The Divisive and the Unifying Power of Faith: Nicholas of Cusa in the Presence of Islamic Military Victory
Paul Richard Blum, Loyola University Maryland
Delivered at the KU Leuven Institute of Philosophy on December 2, 2015 as part of the Leuven Newman Society's "Faith & Reason" series.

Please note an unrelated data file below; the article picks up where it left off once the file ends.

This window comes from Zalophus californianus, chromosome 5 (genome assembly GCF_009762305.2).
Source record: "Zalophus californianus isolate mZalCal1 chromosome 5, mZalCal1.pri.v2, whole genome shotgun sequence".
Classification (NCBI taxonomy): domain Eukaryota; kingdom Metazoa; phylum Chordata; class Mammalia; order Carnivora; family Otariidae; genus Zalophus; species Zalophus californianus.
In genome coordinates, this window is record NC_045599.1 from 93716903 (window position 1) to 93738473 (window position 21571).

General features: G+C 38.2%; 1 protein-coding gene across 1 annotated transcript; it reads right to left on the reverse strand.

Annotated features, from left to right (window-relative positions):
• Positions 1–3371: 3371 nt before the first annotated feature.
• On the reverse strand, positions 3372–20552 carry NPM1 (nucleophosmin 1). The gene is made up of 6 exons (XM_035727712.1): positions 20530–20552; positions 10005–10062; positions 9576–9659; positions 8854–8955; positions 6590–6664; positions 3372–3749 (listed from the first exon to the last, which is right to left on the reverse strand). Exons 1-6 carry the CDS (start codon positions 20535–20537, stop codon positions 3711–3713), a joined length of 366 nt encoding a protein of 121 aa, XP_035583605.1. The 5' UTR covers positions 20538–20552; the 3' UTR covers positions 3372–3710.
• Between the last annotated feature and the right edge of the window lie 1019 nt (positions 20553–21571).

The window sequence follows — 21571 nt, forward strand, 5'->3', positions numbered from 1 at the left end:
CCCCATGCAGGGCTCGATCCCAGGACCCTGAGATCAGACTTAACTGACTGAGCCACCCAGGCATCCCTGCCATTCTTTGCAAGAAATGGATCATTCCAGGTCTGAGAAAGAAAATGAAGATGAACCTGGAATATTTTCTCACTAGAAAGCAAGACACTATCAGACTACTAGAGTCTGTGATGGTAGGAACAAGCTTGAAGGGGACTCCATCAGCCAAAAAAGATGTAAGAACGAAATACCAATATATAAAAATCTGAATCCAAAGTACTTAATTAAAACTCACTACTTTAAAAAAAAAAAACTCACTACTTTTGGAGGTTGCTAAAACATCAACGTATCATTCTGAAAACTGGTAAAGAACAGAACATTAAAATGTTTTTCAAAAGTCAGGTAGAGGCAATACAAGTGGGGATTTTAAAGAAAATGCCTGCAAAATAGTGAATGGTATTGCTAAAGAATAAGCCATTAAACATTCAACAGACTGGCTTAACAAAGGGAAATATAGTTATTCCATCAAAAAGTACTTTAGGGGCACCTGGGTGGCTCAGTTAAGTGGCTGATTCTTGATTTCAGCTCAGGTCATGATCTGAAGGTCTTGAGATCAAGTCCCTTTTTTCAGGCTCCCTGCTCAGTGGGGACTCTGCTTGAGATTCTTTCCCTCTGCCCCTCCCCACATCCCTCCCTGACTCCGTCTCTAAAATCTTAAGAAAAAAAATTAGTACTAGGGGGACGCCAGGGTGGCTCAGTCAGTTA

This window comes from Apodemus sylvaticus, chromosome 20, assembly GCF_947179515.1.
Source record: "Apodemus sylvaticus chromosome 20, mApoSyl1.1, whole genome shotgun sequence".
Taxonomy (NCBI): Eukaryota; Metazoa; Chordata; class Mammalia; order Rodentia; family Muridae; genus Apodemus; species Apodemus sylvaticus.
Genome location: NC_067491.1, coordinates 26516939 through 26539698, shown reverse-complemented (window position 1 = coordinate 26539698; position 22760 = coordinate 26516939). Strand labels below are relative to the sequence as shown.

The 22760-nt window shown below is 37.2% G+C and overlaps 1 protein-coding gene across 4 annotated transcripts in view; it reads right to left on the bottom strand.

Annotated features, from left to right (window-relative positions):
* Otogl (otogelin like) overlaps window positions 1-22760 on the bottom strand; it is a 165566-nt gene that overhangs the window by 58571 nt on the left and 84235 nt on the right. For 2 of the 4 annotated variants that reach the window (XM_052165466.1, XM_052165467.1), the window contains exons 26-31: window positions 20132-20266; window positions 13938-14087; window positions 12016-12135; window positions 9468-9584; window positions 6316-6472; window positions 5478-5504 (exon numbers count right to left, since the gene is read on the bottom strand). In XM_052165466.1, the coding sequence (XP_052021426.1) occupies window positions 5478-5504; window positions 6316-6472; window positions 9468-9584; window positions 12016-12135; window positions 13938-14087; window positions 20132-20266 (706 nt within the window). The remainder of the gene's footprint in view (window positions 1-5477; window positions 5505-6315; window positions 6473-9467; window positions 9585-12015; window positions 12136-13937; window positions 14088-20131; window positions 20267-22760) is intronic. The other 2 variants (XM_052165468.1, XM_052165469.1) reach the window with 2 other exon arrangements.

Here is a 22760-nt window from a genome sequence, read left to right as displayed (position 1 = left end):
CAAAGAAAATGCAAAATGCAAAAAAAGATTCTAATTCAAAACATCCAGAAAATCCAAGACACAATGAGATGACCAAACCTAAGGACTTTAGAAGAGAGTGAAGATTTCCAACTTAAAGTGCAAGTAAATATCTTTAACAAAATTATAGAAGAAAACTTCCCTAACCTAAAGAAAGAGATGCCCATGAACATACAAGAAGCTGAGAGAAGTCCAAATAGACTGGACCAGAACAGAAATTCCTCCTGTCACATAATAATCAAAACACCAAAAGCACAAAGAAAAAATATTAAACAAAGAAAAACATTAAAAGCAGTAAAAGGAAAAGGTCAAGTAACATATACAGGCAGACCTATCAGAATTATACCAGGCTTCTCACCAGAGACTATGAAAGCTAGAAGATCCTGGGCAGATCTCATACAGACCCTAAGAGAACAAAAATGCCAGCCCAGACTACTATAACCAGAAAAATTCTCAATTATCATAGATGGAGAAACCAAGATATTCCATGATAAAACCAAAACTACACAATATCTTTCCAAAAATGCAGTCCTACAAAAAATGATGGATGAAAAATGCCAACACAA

In 1453, when Byzantium fell to the Turkish powers, Nicholas of Cusa (1401-64) wrote a treatise, De pace fidei, in which he pondered the reasons why religion can lead to war and set peoples against each others. He was convinced that there is a “heaven of reason” (coelum rationis), in which understanding the truth of religion spreads peace. His philosophical starting point was that the notion of God entails bliss, love, and union, whereas everything remote from God is transitory, discordant, and fragile. Hence he postulated that the variety of religions cannot be the essence of faith, but rather the gateway to unity and peace. In order to show that he scrutinized all religious groups known to him, including the Bohemians and the Muslims and emphasized that they all imply the same veneration of truth. As a result he concluded that religion cannot possibly be divisive, which is contrary to the truth, but ultimately unifying for – in Christian language – it must have been God’s will to be sought from all sides of the world. Plurality, hence, is not a curse but a blessing.